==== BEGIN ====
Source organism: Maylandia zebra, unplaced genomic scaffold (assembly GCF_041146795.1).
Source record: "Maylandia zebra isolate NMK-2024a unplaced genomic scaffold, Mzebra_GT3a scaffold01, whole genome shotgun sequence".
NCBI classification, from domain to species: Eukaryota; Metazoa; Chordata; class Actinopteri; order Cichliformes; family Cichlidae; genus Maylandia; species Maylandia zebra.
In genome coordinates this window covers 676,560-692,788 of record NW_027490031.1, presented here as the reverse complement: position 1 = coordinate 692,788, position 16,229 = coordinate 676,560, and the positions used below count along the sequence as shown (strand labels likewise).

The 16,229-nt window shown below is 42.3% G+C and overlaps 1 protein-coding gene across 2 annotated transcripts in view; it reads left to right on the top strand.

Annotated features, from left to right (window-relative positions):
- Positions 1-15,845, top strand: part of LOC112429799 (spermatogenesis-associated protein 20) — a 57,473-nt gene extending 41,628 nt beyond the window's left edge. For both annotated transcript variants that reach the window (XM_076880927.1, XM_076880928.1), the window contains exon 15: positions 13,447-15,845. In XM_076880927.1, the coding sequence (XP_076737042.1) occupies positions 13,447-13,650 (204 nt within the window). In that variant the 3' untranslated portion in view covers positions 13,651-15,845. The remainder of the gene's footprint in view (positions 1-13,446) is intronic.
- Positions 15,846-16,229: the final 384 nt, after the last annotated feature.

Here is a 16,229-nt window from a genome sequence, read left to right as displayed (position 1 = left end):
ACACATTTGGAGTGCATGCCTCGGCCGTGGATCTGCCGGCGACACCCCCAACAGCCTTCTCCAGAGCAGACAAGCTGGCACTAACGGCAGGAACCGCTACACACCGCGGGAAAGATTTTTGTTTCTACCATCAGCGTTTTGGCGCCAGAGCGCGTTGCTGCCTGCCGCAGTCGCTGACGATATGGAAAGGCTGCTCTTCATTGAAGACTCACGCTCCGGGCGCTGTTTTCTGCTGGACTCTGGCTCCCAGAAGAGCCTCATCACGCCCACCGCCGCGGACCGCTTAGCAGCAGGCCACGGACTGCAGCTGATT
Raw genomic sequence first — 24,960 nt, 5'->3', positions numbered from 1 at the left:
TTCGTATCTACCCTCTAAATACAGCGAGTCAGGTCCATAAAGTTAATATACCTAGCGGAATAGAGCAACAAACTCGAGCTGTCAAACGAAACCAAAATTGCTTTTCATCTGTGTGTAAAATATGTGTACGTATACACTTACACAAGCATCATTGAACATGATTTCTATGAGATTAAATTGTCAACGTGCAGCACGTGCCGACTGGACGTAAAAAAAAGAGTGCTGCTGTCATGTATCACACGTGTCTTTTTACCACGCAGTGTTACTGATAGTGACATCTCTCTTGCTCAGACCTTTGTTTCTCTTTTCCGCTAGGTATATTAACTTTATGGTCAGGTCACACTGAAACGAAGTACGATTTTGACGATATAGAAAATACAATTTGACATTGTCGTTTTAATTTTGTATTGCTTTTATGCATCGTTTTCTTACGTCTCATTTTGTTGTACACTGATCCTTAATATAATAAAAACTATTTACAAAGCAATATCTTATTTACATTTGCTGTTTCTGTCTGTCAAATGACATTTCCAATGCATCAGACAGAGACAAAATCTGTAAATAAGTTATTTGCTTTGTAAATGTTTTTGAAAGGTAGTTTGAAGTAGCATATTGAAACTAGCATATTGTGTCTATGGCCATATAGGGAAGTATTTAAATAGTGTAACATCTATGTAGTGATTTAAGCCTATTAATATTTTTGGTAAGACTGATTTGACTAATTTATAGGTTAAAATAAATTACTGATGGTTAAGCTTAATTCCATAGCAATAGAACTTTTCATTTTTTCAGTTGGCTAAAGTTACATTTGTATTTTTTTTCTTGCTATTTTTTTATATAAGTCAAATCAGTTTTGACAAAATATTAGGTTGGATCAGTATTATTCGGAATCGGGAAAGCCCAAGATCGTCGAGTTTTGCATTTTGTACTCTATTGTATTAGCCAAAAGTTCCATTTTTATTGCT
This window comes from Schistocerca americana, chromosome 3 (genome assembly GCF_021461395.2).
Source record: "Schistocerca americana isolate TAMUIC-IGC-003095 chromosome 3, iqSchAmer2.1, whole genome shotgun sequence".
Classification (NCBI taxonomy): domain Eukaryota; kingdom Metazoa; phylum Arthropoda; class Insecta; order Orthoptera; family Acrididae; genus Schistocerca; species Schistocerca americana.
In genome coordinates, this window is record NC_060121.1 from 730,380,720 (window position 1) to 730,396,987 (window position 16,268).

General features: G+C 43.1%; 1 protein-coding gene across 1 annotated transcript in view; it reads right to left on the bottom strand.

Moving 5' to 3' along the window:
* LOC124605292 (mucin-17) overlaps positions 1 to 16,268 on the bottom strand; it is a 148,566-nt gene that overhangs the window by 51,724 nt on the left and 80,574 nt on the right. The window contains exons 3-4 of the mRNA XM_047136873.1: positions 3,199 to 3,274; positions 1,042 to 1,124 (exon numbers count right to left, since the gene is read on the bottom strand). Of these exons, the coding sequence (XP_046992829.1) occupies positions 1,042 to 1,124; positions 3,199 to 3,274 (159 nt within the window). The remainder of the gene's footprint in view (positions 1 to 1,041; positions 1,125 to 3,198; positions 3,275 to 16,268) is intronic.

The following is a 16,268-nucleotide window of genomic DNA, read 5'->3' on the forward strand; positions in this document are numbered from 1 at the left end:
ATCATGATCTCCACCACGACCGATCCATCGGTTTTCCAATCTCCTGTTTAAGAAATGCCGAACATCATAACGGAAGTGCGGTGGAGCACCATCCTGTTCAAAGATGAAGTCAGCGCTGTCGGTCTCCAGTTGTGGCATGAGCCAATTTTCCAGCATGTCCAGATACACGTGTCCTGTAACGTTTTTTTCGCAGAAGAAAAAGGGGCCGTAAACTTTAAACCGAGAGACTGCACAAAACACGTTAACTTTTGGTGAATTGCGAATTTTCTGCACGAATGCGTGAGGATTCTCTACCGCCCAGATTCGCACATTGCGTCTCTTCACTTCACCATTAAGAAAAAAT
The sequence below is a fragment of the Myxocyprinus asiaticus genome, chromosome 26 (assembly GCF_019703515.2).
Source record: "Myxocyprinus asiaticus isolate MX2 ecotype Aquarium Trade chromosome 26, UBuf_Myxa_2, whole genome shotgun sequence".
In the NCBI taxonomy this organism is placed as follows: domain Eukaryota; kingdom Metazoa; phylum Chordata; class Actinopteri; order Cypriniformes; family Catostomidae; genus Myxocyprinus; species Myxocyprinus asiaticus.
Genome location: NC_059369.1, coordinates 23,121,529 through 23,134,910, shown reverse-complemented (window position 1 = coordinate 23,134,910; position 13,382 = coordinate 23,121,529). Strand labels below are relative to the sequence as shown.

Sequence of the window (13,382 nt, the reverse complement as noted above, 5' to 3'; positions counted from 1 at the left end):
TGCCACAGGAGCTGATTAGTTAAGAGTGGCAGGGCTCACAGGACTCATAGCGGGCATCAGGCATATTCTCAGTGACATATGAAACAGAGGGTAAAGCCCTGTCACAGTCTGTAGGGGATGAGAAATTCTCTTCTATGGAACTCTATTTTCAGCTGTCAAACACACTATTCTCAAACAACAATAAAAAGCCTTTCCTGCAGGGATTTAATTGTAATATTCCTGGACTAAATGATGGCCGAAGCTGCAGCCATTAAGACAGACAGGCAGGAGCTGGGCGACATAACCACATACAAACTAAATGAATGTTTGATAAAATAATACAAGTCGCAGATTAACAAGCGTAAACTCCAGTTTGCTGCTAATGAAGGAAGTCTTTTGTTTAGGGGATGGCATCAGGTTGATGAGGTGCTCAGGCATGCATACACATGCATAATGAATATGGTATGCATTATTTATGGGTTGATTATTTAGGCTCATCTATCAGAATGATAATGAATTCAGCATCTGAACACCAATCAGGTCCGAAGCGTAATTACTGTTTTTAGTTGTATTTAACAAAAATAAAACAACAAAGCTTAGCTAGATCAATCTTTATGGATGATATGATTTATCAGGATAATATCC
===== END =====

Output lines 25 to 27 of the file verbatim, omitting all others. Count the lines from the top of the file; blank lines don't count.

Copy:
Genome location: NC_059369.1, coordinates 23,121,529 through 23,134,910, shown reverse-complemented (window position 1 = coordinate 23,134,910; position 13,382 = coordinate 23,121,529). Strand labels below are relative to the sequence as shown.

Sequence of the window (13,382 nt, the reverse complement as noted above, 5' to 3'; positions counted from 1 at the left end):
TGCCACAGGAGCTGATTAGTTAAGAGTGGCAGGGCTCACAGGACTCATAGCGGGCATCAGGCATATTCTCAGTGACATATGAAACAGAGGGTAAAGCCCTGTCACAGTCTGTAGGGGATGAGAAATTCTCTTCTATGGAACTCTATTTTCAGCTGTCAAACACACTATTCTCAAACAACAATAAAAAGCCTTTCCTGCAGGGATTTAATTGTAATATTCCTGGACTAAATGATGGCCGAAGCTGCAGCCATTAAGACAGACAGGCAGGAGCTGGGCGACATAACCACATACAAACTAAATGAATGTTTGATAAAATAATACAAGTCGCAGATTAACAAGCGTAAACTCCAGTTTGCTGCTAATGAAGGAAGTCTTTTGTTTAGGGGATGGCATCAGGTTGATGAGGTGCTCAGGCATGCATACACATGCATAATGAATATGGTATGCATTATTTATGGGTTGATTATTTAGGCTCATCTATCAGAATGATAATGAATTCAGCATCTGAACACCAATCAGGTCCGAAGCGTAATTACTGTTTTTAGTTGTATTTAACAAAAATAAAACAACAAAGCTTAGCTAGATCAATCTTTATGGATGATATGATTTATCAGGATAATATCC